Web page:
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The Existential Ironist at Play

by on June 6, 2011

                ‘Rather than engage with his social world either by taking part in or criticizing it, he [existential ironist; my addition] lifts himself out of it altogether.’ (Andrew Cross; ‘Neither either nor or: The Perils of Reflexive Irony,’ The Cambridge Companion to Kierkegaard)

Kierkegaard’s sense of irony elaborated into the ‘existential ironist’ is paradigmatic of the radical subjectivity found thematically in many of my previous writings; be it on Nietzsche or religion for example. Now, in the context of Kierkegaard’s sense of the existential ironist, the practitioner, as stated earlier, does not attack nor resign from society- but merely plays along. How is this possible without the eventual self-doubting, self-loathing, or even melancholy resulting from this half-assed engagement with society and its many members?

                First off, I believe it is best illustrated through Sartre’s distinction between ‘being-for-itself’ and ‘being-in-itself.’ The former (humans, by nature of consciousness) status is reserved for those who have both facticity and transcendence. As elaborated on in an earlier piece, facticity is things that can be consciously reflected upon and which are things you can’t change- birthday, parents, place of birth, eye color, etc. Transcendence, in its easiest form, is merely your future as you see it happening according to your own goals. Sartre famously states that ‘I am what I am not, I am not what I am’- this captures perfectly the notion that we are continually reflecting on our past while forming our future. Now, with Kierkegaard, the radical subjectivity that he praises arises from the realization that one’s facticity is contingent in that it would not defy logic for you to have been born at a different time, different place, to different parents, or in fact to never be born at all.

                Now back to Kierkegaard’s notion of the existential ironist, he says: ‘He is suspended above all the qualifications of substantial life,’ and ‘for him, the whole given actuality had entirely lost its validity; he had become alien to the actuality of the whole substantial world’ (‘The Concept of Irony with Continual Reference to Socrates’). The metaphor that Kierkegaard often uses in distinguishing the existential ironist, he summarizes with: ‘ironist has risen above all society, all interpersonal interactions and relationships.’  And is supplemented with the following: ‘Just as he is not personally invested, or defined by, his social roles and activities, so he is no longer personally invested in, or defined by, his relation to others.’ (Andrew Cross)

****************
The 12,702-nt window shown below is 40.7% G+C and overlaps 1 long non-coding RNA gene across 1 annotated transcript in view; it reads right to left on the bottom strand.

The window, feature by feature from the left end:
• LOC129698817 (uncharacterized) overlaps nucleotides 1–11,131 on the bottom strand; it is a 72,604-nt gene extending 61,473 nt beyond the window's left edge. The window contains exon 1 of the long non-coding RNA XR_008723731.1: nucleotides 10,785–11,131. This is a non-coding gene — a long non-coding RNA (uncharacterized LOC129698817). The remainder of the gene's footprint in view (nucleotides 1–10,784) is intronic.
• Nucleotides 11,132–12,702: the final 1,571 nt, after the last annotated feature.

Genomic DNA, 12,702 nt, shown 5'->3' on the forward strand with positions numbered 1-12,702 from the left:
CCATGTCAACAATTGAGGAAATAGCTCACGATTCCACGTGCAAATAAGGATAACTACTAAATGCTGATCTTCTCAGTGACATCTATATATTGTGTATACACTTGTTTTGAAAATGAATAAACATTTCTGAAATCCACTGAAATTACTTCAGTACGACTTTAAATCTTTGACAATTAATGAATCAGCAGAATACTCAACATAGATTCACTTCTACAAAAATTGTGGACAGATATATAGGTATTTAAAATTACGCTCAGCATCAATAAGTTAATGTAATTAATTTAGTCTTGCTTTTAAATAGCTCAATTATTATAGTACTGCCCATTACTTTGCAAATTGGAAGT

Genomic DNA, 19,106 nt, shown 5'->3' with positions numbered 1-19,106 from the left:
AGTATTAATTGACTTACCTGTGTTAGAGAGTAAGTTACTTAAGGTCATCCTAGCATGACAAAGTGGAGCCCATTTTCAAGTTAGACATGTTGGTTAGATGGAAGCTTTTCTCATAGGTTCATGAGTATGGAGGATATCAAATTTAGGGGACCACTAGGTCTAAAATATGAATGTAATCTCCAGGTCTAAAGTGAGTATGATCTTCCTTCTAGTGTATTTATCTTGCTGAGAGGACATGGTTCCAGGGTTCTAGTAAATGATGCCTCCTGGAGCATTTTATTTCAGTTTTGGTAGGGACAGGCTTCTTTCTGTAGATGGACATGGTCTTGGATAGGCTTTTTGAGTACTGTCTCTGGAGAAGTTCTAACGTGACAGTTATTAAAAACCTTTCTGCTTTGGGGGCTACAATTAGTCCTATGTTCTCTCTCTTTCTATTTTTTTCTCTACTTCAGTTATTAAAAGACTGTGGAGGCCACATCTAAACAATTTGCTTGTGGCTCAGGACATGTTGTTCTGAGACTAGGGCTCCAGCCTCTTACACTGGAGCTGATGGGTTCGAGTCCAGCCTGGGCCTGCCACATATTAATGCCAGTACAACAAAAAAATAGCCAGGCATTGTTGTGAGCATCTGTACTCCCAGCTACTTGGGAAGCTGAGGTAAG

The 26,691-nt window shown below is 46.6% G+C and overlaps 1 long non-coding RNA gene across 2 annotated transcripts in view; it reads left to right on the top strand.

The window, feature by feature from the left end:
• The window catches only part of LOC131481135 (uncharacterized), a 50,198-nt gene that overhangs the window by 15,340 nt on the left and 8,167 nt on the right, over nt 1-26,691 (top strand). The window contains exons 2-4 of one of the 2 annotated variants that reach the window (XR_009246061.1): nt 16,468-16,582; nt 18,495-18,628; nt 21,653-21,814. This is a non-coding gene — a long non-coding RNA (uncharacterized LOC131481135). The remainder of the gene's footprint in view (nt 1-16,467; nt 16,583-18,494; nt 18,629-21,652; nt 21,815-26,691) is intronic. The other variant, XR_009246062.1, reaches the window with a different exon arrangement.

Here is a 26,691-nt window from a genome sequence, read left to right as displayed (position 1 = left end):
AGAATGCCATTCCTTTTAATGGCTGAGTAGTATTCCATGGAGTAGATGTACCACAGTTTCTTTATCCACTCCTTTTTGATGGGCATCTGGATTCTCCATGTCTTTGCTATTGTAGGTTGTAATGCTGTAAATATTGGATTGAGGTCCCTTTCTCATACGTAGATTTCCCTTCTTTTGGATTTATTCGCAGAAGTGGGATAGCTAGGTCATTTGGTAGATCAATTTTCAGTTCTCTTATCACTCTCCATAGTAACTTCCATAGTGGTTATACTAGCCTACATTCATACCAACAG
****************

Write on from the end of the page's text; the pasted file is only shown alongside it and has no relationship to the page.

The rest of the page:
This is where radical subjectivity comes into play. As a thought experiment, attempt to define yourself without any societal attachments in which it is your own consciousness that you use to define yourself. As Tyler Durden famously said in the extraordinary film ‘Fight Club’- ‘you are not your fucking khakis.’ This is the key to what existentialists refer to as ‘authenticity.’ Not only consciously refusing to go along with the crowd but realizing the contingency of all that surrounds you. Sure, we have to go to work, pay bills, shake hands, but the goal here is to realize that it is all meaningless in any real profound sense- it is merely contingent on the time and place you are at functioning on customs and mores that you were not present to direct as being in accordance with civility or any other standard. It is those who attempt to define themselves by race, religion, sexual orientation, political affiliation that is truly lost. Case in point- on Kierkegaard’s tombstone, as was requested, it simply states ‘The Individual.’


From → Philosophy

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